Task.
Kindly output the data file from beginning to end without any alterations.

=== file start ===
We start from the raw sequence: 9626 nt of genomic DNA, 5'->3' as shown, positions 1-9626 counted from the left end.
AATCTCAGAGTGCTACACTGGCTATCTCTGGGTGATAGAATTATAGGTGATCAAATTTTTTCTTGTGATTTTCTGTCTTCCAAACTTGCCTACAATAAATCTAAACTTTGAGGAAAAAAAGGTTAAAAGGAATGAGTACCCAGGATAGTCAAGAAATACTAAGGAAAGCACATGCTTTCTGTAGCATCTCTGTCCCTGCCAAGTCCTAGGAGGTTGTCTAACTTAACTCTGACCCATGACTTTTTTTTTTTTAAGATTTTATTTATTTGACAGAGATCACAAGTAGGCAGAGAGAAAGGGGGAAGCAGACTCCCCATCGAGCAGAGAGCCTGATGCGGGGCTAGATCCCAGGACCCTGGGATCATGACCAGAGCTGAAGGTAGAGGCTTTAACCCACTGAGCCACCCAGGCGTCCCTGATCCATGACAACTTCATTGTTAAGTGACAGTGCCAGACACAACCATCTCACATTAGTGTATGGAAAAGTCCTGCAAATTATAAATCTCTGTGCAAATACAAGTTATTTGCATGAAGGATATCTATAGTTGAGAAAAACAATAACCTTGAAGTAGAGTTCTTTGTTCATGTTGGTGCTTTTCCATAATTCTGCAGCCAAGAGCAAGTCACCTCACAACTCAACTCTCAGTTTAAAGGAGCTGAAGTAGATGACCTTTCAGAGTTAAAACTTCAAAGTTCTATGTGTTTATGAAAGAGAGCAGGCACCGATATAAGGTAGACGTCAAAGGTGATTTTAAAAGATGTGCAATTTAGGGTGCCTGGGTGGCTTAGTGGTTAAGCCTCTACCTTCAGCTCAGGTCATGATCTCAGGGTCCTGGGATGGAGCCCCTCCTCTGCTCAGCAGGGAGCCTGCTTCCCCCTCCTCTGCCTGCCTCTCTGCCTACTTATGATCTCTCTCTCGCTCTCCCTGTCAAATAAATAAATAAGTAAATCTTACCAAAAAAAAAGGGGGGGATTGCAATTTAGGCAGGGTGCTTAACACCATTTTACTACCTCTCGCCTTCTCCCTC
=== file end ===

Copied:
We start from the raw sequence: 9626 nt of genomic DNA, 5'->3' as shown, positions 1-9626 counted from the left end.
AATCTCAGAGTGCTACACTGGCTATCTCTGGGTGATAGAATTATAGGTGATCAAATTTTTTCTTGTGATTTTCTGTCTTCCAAACTTGCCTACAATAAATCTAAACTTTGAGGAAAAAAAGGTTAAAAGGAATGAGTACCCAGGATAGTCAAGAAATACTAAGGAAAGCACATGCTTTCTGTAGCATCTCTGTCCCTGCCAAGTCCTAGGAGGTTGTCTAACTTAACTCTGACCCATGACTTTTTTTTTTTTAAGATTTTATTTATTTGACAGAGATCACAAGTAGGCAGAGAGAAAGGGGGAAGCAGACTCCCCATCGAGCAGAGAGCCTGATGCGGGGCTAGATCCCAGGACCCTGGGATCATGACCAGAGCTGAAGGTAGAGGCTTTAACCCACTGAGCCACCCAGGCGTCCCTGATCCATGACAACTTCATTGTTAAGTGACAGTGCCAGACACAACCATCTCACATTAGTGTATGGAAAAGTCCTGCAAATTATAAATCTCTGTGCAAATACAAGTTATTTGCATGAAGGATATCTATAGTTGAGAAAAACAATAACCTTGAAGTAGAGTTCTTTGTTCATGTTGGTGCTTTTCCATAATTCTGCAGCCAAGAGCAAGTCACCTCACAACTCAACTCTCAGTTTAAAGGAGCTGAAGTAGATGACCTTTCAGAGTTAAAACTTCAAAGTTCTATGTGTTTATGAAAGAGAGCAGGCACCGATATAAGGTAGACGTCAAAGGTGATTTTAAAAGATGTGCAATTTAGGGTGCCTGGGTGGCTTAGTGGTTAAGCCTCTACCTTCAGCTCAGGTCATGATCTCAGGGTCCTGGGATGGAGCCCCTCCTCTGCTCAGCAGGGAGCCTGCTTCCCCCTCCTCTGCCTGCCTCTCTGCCTACTTATGATCTCTCTCTCGCTCTCCCTGTCAAATAAATAAATAAGTAAATCTTACCAAAAAAAAAGGGGGGGATTGCAATTTAGGCAGGGTGCTTAACACCATTTTACTACCTCTCGCCTTCTCCCTC